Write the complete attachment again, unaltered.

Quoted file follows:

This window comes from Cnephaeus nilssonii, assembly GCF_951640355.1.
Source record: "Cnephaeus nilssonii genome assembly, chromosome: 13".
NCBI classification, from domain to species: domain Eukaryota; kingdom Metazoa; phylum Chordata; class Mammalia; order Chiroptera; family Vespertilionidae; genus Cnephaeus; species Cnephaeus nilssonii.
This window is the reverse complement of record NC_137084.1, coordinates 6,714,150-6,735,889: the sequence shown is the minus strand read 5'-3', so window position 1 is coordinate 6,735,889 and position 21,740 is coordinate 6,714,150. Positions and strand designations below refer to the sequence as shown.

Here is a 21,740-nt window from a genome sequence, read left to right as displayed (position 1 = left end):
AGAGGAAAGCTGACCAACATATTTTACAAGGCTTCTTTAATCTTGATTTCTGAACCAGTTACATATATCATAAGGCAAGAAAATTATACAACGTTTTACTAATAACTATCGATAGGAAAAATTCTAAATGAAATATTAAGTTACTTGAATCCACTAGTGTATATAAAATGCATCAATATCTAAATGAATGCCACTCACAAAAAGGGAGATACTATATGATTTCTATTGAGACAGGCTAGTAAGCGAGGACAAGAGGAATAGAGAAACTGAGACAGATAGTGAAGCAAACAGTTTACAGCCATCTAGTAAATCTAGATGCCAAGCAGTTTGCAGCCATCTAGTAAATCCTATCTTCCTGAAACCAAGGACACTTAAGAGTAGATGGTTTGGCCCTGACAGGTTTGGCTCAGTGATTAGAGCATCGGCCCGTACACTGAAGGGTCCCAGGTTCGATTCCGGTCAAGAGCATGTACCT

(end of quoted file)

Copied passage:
This window comes from Cnephaeus nilssonii, assembly GCF_951640355.1.
Source record: "Cnephaeus nilssonii genome assembly, chromosome: 13".
NCBI classification, from domain to species: domain Eukaryota; kingdom Metazoa; phylum Chordata; class Mammalia; order Chiroptera; family Vespertilionidae; genus Cnephaeus; species Cnephaeus nilssonii.
This window is the reverse complement of record NC_137084.1, coordinates 6,714,150-6,735,889: the sequence shown is the minus strand read 5'-3', so window position 1 is coordinate 6,735,889 and position 21,740 is coordinate 6,714,150. Positions and strand designations below refer to the sequence as shown.

Here is a 21,740-nt window from a genome sequence, read left to right as displayed (position 1 = left end):
AGAGGAAAGCTGACCAACATATTTTACAAGGCTTCTTTAATCTTGATTTCTGAACCAGTTACATATATCATAAGGCAAGAAAATTATACAACGTTTTACTAATAACTATCGATAGGAAAAATTCTAAATGAAATATTAAGTTACTTGAATCCACTAGTGTATATAAAATGCATCAATATCTAAATGAATGCCACTCACAAAAAGGGAGATACTATATGATTTCTATTGAGACAGGCTAGTAAGCGAGGACAAGAGGAATAGAGAAACTGAGACAGATAGTGAAGCAAACAGTTTACAGCCATCTAGTAAATCTAGATGCCAAGCAGTTTGCAGCCATCTAGTAAATCCTATCTTCCTGAAACCAAGGACACTTAAGAGTAGATGGTTTGGCCCTGACAGGTTTGGCTCAGTGATTAGAGCATCGGCCCGTACACTGAAGGGTCCCAGGTTCGATTCCGGTCAAGAGCATGTACCT